Arms race; Cold War; Eisenhower; Dwight D. (Dwight David); 1890-1969; International relations; Nuclear weapons; Soviet Union; United States


American Studies | Diplomatic History | History | Military History | Political History | United States History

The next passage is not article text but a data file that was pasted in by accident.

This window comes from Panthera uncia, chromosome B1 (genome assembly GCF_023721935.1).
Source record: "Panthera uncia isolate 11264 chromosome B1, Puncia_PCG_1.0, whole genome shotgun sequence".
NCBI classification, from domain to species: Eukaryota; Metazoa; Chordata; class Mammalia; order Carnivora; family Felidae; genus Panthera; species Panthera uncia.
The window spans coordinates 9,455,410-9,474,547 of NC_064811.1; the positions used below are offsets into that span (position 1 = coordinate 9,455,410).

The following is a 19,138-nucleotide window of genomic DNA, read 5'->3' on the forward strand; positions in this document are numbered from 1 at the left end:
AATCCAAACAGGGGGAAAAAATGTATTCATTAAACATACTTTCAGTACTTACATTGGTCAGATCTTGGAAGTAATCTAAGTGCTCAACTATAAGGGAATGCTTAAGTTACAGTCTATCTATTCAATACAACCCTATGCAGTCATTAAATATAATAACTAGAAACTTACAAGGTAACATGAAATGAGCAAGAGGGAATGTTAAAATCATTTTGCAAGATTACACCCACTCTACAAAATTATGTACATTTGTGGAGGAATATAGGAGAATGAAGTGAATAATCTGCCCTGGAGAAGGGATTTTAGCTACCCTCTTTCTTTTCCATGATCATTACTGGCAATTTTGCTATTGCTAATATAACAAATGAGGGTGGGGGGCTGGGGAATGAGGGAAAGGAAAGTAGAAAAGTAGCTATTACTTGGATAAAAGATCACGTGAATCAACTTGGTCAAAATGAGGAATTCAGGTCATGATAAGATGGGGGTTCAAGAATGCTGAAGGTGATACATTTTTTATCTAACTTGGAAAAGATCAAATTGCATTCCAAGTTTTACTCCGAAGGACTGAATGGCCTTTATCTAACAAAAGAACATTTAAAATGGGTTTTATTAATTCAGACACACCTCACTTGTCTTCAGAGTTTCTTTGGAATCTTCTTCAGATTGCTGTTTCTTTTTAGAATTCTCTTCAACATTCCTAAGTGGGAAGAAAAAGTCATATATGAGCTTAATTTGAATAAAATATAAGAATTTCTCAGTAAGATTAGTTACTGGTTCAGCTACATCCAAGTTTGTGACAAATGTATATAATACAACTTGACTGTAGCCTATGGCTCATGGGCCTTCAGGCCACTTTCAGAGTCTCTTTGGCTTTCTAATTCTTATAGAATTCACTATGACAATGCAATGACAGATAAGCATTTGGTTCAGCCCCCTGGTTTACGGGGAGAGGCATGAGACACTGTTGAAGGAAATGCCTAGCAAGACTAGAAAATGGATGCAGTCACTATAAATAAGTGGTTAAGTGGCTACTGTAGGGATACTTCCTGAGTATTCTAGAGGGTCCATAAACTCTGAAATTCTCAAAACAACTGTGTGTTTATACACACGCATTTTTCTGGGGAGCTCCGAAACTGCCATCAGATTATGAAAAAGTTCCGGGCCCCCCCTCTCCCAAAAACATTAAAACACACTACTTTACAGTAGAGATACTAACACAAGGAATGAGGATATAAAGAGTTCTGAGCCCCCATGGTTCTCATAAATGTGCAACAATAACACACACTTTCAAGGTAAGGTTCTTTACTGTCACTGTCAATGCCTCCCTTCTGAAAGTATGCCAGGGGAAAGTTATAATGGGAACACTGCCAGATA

Of the discussions that took place at the highest policy levels during the administration of Dwight D. Eisenhower, those concerning the possibility of a diplomatic solution to the arms race with the Soviet Union were among the most urgent and, perhaps, the most consequential in their failure. In the United States, members of the Eisenhower cabinet and other agencies and departments analyzed and addressed the consequences of various diplomatic proposals. Throughout that assessment phase, the National Security Council, the Joint Chiefs of Staff, and the Atomic Energy Commission joined in steadfast opposition to arms limitations. On the international plane, the United Nations and allies of each country, fearing the worst, urged compromise. Nevertheless, the United States and the Soviet Union ultimately rejected every possible diplomatic solution over the issue of verifiability, arguing that any procedure to monitor compliance would violate their respective national security. Rhetorical sparring and enmity grew as the international community brought ever more pressure to bear upon the two superpowers and confrontation seemed ever more likely. As a result, efforts to limit the arms race between the United States and the Soviet Union actually led to an escalation of weapons development and experimentation. The costs of that escalation were enormous—in terms of budgets and lives: the development and display of atomic and particularly hydrogen weapons by both nations resulted in radioactive material contaminating, in the form of fallout, every region of the globe.